"I believe a lot of the narratives were not necessarily fair," he says. "The media tried to chew me up and spit me out, but I had to be true to who I am. And true to who my parents brought [me] up as.... A strong, young Black man in America. So, for myself, I looked at it from a standpoint of, there's always trials and tribulations, but if you can't withstand those things and handle them, they most likely wouldn't be put in your life. So, I just put my head down and focused on things I knew I needed to focus on."
Suh talks about the media's propensity to create characters out of athletes. There's the quarterback, who's usually the darling of the team, while defensive players like himself are often looked at as villains coming after the hero. While these narratives aren't really all that fair to players, Suh has also taken responsibility for his actions and tried to be better. After more than a decade in the league, he continues to play the game he loves at the highest level.
When I ask Suh about how he'd describe his brand, he gets a little shy and tells me that he's a pretty classic introvert who doesn't always love talking about himself. He's the "actions speak louder than words" kind of guy. But it was nice to see him share another one of his passions in an Instagram pic, chilling in front of his classic muscle car.
"I've [always] been a person that just likes to move in a stealth manner, and really just kind of let my actions speak for themselves," he says. "And so, when it comes to philanthropic endeavors or even business, and even sports.... [With] sports, I'm going to let my play speak for itself; philanthropic pieces, I'll let other people talk about it, and when it's brought to me, then I'll say yes or no and kind of leave it at that. I don't want to take great pride in something that I wanted to just do out of the goodness of my heart or my family's heart with our family foundation."
As he's gotten older, Suh has become a bit more comfortable speaking about what he's up to, and he credits his wife, Katya, who has professional experience in the media, with pushing him to be comfortable sharing those parts of himself with the world more openly. It's a good reminder that no matter how physically tough someone might be, we all need a helpful nudge sometimes to push us out of our comfort zones.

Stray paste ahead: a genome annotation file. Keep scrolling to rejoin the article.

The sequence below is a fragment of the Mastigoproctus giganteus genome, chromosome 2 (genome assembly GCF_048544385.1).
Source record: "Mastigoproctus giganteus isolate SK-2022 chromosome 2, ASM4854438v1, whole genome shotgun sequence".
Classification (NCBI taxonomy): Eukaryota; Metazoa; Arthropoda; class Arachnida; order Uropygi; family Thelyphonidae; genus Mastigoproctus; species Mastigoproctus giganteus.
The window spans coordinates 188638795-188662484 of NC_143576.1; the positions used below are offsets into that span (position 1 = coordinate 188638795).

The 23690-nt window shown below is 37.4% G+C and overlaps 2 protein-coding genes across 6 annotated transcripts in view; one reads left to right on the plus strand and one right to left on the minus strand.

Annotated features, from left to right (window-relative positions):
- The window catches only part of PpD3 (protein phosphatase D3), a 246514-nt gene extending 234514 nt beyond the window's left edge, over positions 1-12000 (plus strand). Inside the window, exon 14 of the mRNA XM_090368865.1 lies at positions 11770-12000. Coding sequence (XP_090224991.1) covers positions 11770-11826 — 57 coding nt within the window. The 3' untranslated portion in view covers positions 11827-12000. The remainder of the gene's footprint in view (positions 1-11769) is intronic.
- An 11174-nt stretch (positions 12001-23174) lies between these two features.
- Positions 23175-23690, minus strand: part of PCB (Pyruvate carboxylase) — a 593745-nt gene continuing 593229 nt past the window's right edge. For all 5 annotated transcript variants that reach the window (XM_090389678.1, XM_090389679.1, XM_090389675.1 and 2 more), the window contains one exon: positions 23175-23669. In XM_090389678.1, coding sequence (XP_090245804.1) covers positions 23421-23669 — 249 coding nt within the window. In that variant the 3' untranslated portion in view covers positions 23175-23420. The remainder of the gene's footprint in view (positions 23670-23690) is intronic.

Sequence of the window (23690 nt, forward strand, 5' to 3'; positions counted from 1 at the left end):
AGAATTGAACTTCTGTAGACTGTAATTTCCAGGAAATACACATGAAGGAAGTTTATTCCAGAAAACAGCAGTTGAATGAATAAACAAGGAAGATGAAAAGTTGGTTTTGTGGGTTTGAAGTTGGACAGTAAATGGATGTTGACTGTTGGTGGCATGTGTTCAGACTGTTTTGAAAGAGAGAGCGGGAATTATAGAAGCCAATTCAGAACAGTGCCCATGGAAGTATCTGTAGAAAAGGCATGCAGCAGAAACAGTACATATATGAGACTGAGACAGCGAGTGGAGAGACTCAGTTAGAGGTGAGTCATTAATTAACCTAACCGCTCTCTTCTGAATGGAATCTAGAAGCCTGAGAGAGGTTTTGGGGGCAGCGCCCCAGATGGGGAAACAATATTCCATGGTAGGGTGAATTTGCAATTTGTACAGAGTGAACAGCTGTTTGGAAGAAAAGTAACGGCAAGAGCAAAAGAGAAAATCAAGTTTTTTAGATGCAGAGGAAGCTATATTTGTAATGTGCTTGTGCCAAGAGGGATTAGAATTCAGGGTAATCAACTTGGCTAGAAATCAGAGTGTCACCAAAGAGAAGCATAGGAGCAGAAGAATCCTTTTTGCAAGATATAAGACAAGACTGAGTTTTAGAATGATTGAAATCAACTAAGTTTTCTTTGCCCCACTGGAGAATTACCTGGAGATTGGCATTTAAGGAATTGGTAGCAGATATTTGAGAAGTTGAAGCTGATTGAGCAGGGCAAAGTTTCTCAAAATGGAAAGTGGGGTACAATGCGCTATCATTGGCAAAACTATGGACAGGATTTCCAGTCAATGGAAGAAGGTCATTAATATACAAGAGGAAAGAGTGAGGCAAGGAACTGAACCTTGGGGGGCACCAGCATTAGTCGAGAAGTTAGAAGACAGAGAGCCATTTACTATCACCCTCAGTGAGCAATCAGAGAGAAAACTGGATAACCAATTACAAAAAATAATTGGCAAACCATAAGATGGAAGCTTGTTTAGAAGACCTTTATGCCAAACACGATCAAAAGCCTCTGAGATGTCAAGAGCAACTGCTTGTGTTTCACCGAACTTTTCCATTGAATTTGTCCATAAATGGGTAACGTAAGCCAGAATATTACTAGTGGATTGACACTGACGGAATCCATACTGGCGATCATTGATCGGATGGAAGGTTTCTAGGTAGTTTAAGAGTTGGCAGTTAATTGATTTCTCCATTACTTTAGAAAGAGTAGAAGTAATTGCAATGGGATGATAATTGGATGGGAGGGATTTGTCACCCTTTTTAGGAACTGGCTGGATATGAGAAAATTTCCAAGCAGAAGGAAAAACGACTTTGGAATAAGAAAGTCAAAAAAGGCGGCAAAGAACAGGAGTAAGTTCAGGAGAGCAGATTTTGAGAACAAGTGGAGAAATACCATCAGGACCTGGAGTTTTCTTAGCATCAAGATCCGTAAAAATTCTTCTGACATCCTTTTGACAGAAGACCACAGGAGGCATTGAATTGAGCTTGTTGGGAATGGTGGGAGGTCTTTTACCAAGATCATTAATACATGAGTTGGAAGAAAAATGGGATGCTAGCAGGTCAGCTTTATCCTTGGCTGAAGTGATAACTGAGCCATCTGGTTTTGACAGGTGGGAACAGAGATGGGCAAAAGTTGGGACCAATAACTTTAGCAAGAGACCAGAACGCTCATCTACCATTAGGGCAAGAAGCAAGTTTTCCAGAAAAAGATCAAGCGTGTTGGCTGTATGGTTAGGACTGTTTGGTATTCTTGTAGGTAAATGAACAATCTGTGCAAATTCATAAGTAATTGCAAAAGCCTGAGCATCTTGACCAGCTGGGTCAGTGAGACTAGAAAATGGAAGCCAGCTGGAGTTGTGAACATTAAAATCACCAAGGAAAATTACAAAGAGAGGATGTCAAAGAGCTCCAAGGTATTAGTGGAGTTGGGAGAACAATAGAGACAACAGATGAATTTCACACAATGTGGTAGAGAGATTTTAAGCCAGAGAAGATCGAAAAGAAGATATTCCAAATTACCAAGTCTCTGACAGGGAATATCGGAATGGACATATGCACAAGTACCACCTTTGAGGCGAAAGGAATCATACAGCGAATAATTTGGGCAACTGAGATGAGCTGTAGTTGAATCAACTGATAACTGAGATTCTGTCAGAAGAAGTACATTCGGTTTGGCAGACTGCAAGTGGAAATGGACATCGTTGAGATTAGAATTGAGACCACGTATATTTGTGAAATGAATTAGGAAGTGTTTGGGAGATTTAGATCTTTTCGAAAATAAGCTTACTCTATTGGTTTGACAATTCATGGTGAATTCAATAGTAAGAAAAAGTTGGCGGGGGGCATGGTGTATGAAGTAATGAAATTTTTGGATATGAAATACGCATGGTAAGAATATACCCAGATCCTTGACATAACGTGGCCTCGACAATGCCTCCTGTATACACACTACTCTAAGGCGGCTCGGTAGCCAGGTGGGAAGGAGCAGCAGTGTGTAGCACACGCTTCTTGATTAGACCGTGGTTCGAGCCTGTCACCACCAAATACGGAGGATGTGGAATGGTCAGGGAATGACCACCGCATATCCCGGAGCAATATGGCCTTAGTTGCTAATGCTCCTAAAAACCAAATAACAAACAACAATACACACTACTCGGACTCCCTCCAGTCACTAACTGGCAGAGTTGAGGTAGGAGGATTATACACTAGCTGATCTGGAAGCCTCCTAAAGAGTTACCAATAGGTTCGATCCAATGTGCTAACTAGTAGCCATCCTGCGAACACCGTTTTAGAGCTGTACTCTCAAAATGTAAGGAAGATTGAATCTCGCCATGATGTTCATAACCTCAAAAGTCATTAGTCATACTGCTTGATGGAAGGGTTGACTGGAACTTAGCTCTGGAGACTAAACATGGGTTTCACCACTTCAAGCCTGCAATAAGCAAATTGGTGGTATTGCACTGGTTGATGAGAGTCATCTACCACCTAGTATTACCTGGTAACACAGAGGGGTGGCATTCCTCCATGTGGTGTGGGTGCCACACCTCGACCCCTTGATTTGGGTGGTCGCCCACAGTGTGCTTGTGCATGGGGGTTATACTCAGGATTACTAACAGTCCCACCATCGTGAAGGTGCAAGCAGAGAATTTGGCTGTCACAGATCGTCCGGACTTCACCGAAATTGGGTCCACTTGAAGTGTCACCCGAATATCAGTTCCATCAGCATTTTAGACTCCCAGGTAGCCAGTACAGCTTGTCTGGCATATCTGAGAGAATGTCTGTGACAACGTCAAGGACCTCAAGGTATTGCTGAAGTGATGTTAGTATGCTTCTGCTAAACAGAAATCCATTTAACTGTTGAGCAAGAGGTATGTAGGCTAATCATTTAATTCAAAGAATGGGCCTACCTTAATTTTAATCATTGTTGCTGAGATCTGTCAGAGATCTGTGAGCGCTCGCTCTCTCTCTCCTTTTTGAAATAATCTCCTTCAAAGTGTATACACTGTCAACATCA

My personal take on Suh is that he's earned the kind of wisdom that can only come with experience. And how can you get that same kind of experience in your field of expertise, you might ask? The answer is simple. We get experience by doing the work -- by making mistakes and learning from them. Here's a possible formula: Effort + Learning from Mistakes + Experience = Wisdom. Wisdom helps us make better decisions, and better decision making often leads to more success. Ndamukong and Katya's next big adventure in the off-season included a double-dose of parenthood, as they welcomed new twin babies on March 26, 2021. Congrats!
Suh is also devoted to giving back to his community via a development project aimed at helping young black professionals be even more successful, especially at such critical times as post-graduation or during the startup business phase. HMS Developments, based in Oregon, taps into his engineering roots to build and create unique professional housing and communities for people of color who might need an extra boost of support and who would thrive living around a like-minded community of entrepreneurs. The HMS portfolio includes high-rise multi-family residential towers, industrial office parks, downtown office buildings, and more. Watch my full interview with Ndamukong Suh here.